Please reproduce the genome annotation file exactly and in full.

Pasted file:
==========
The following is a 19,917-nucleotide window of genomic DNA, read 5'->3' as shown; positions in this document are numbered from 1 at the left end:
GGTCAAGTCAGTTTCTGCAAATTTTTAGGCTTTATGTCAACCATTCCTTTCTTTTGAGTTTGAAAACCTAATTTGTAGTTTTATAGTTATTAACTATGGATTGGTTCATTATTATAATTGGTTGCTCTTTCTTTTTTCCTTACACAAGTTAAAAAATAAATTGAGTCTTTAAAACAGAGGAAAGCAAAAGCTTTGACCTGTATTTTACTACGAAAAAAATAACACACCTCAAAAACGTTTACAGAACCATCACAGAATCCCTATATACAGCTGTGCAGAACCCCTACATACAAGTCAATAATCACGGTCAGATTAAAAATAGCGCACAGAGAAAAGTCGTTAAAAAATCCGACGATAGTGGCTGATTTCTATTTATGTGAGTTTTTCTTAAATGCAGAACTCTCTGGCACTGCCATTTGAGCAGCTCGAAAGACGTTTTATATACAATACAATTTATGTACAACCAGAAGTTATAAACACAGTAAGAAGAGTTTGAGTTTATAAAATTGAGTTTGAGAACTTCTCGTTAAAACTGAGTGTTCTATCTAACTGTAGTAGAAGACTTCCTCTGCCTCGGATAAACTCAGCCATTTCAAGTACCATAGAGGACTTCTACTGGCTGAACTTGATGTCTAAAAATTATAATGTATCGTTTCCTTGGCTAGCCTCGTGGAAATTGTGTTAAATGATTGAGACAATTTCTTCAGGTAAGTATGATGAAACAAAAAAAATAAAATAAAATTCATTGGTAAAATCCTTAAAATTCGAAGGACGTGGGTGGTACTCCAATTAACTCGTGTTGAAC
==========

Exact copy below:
The following is a 19,917-nucleotide window of genomic DNA, read 5'->3' as shown; positions in this document are numbered from 1 at the left end:
GGTCAAGTCAGTTTCTGCAAATTTTTAGGCTTTATGTCAACCATTCCTTTCTTTTGAGTTTGAAAACCTAATTTGTAGTTTTATAGTTATTAACTATGGATTGGTTCATTATTATAATTGGTTGCTCTTTCTTTTTTCCTTACACAAGTTAAAAAATAAATTGAGTCTTTAAAACAGAGGAAAGCAAAAGCTTTGACCTGTATTTTACTACGAAAAAAATAACACACCTCAAAAACGTTTACAGAACCATCACAGAATCCCTATATACAGCTGTGCAGAACCCCTACATACAAGTCAATAATCACGGTCAGATTAAAAATAGCGCACAGAGAAAAGTCGTTAAAAAATCCGACGATAGTGGCTGATTTCTATTTATGTGAGTTTTTCTTAAATGCAGAACTCTCTGGCACTGCCATTTGAGCAGCTCGAAAGACGTTTTATATACAATACAATTTATGTACAACCAGAAGTTATAAACACAGTAAGAAGAGTTTGAGTTTATAAAATTGAGTTTGAGAACTTCTCGTTAAAACTGAGTGTTCTATCTAACTGTAGTAGAAGACTTCCTCTGCCTCGGATAAACTCAGCCATTTCAAGTACCATAGAGGACTTCTACTGGCTGAACTTGATGTCTAAAAATTATAATGTATCGTTTCCTTGGCTAGCCTCGTGGAAATTGTGTTAAATGATTGAGACAATTTCTTCAGGTAAGTATGATGAAACAAAAAAAATAAAATAAAATTCATTGGTAAAATCCTTAAAATTCGAAGGACGTGGGTGGTACTCCAATTAACTCGTGTTGAAC